Not all ionic clay rare earths deposits are created equal. Here’s why ASX investors need to read the fine print
In 2019, Ionic Rare Earths (ASX:IXR), then a $10m market cap tiddler called Oro Verde, acquired a rare earths (REE) project with a difference.
This one was ionic clay hosted (IAC); something new for ASX investors, but not the industry.
China, which dominates global REE mining and processing, gets most of its supply from IAC deposits in Southern China and neighbouring Myanmar.
These projects have advantages over their hard rock counterparts.
They often contain a higher proportion of magnet earths, and crucially the heavy rare earths; the type critical for use in wind turbines and electric vehicles.
Clay hosted deposits are also easier to explore, drill and mine.
Processing is also ostensibly cheaper. This can more than offset the far lower grades – ~ 0.1% versus hard rock mines which can be between 2-10%.
By 2021, IXR was still the only IAC stock on the ASX, but by this time it was worth well over $100m as its flagship project moved through the development process.
Then, in mid 2021, Australian Rare Earths (ASX:AR3) hit the bourse as clay REE stock #2.
Since then, a small avalanche of ASX explorers have entered the clay REE space.
No clay REE deposit exists purely as ‘ionic’. They are formed as nature and time weather a REE-rich hard rock source, like granite, into three distinct phases.
The adsorbed (ionic) phase is easily, quickly and cheaply desorbed with a salt solution at pH4, for instance.
Then you have a secondary mineral phase. Here, as the minerals release the rare earths as they break down, which then form a secondary mineralisation.
These rare earths can be extracted with a modest pH solution, which is more expensive, but doable.
Finally, there is a resistive phase. That’s the mineral containing rare earths which hasn’t been broken down. This stuff is uneconomic to extract at the low grades characteristic of IAC deposits.
In fact, some ASX IAC projects could be total duds.
To determine whether an IAC project is economic or not – whether it has a large proportion of the first two phases mentioned above — a simple, easy metallurgical test is required.
“There’s no point having [a decent proportion] of clays that aren’t ionic,” IXR’s Tim Harrison told Stockhead.
“It is very easy to determine via test work, how much is ionic and then potentially whether there are other secondary rare earths minerals there which can be mobilised, can be solubilised, by adding a little bit of acid,” he says.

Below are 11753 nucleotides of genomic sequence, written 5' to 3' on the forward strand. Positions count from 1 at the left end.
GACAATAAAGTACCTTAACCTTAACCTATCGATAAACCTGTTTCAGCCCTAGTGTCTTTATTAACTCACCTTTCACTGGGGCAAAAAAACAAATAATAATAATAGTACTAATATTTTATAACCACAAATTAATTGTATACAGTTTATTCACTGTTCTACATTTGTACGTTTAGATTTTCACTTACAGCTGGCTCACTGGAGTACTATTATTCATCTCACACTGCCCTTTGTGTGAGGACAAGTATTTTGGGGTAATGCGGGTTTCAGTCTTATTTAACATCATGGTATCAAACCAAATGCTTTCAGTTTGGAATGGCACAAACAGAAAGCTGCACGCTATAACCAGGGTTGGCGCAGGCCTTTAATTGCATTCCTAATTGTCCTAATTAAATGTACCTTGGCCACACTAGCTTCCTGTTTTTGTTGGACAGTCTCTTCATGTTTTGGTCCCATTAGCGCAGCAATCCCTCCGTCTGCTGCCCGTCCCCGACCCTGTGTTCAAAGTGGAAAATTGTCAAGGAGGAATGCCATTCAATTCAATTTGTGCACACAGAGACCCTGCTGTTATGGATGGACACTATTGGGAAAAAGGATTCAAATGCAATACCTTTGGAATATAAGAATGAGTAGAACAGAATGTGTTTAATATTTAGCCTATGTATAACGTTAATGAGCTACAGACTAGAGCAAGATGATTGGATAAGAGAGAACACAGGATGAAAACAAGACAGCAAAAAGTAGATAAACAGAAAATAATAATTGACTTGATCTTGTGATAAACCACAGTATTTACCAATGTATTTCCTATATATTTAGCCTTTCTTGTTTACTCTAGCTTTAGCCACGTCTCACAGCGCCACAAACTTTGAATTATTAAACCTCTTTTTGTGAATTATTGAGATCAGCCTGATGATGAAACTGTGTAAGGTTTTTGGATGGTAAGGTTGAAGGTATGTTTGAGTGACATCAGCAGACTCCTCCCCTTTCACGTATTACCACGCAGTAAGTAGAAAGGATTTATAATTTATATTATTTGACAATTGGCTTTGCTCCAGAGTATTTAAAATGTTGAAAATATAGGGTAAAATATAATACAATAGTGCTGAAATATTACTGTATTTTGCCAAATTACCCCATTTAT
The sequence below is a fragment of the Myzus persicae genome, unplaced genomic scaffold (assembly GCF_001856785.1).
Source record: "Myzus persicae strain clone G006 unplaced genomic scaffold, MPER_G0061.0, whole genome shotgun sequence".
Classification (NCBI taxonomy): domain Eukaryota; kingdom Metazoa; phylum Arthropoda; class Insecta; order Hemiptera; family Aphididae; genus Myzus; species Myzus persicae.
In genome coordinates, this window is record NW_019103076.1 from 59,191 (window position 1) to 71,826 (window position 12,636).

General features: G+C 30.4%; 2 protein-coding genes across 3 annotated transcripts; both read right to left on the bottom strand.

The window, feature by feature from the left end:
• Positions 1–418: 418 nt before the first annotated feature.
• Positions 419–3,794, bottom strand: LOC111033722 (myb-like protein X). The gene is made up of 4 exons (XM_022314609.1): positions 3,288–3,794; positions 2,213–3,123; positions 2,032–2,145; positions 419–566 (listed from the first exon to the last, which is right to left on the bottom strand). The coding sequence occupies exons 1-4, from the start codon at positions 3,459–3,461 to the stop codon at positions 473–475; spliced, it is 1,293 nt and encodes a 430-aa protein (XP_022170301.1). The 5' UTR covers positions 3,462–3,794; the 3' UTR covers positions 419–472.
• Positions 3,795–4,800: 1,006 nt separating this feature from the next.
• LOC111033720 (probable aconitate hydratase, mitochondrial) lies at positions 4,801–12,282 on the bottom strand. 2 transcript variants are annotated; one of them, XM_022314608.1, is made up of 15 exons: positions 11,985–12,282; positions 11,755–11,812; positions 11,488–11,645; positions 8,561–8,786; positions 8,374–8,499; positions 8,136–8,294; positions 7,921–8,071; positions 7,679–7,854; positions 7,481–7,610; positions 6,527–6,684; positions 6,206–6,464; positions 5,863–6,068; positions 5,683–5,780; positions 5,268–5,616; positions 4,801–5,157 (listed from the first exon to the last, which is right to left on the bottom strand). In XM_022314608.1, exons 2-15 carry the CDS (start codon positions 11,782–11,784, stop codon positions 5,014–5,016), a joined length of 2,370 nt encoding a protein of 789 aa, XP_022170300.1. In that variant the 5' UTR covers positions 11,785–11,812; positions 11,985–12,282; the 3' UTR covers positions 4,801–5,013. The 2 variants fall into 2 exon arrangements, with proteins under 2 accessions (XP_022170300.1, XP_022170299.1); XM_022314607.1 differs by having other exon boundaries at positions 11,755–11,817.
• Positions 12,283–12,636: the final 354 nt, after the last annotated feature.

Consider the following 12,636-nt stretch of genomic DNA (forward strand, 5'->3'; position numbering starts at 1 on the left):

The challenge with that is when you add acid you are adding cost and also increasing the amount of impurities which go into the leach liquor.
“Those impurities then manifest in potentially higher downstream product purity costs,” Harrison says.
“It is a fine line, a balancing act between getting the right leaching conditions to try and maximise the amount of rare earths you can extract from the clay, and the trade-off on the cost of then dealing with the impurity elements.”
AR3 founder and boss Rick Pobjoy says this humble $400 test, via labs like ANSTO and ALS, was the very first thing the company did after discovering clay REEs at its flagship Koppamurra project in South Australia.
“Before we even pegged the ground two years ago, me and my co-founder had the materials tested at pH4 and pH1, at ambient temperatures and pressures to establish whether there were any rare earths coming into solution,” he told Stockhead.
“We didn’t want to waste any of our own money. That was a very cheap, very quick test to do.
“And the frustration for us is that there are dozens of explorers who continue to drill, and drill, and release assay results who aren’t doing the simple test required to establish whether you can bring rare earths into solution at ambient temperatures and pressures.
“Because if you can’t do that, economically you don’t have a project.”
Pobjoy says the testing indicates between 20-30% of REEs are in this adsorbed phase at Koppamurra.
Including the secondary mineralised phase, 85% of mineralisation can be easily addressed at ambient temperatures and pressures.
Some explorers have done the testing, which Pobjoy says should be an absolute priority, before anything else.
But not many.
“Before we (AR3) spent any more time or money after discovering Koppamurra, before we pegged the tenure, we had that test done,” he says.
“Without that easy washing, leaching desorption characteristic it was nothing, just a curiosity.
“Since then, we have looked at several other potential projects. We got involved in one in WA but ruled it out after having some of the material diagnostic leached tested.
“Nothing came out, so that was it. We drew a line through it.”
Pobjoy says retail investors should be looking for this metallurgical test work in an ASX explorer’s announcements.
“It is not sufficient to have just the grade, or a good assemblage – like plenty of magnet and heavy rare earths in the mix,” he says.
“It is not sufficient to have great thickness or low strip ratios, which are important as well.
“I do hope retail investors can understand the important component is leachability, because it will make or break a project.
“You may have heard the saying ‘rare earths aren’t rare’ and that’s true, but what is rare is deposits that can be produced from economically.”
Some companies are quoting recoveries based on what they are calling ‘weak aqua regia’, Pobjoy says.
Aqua regia is a combination of three strong acids combined, he says.
“They are quoting 80-90% recoveries, but weak aqua regia will dissolve just about everything, expect maybe monazite,” he says.
“It is not a process you would apply to a producing mine; it’s a lab assay technique.
“I don’t know why they are pointing to those results. It’s got experts in the field shaking their heads ‘like honestly’.
At Stockhead, we tell it like it is. While Ionic Rare Earths is a Stockhead advertiser, it did not
sponsor this article.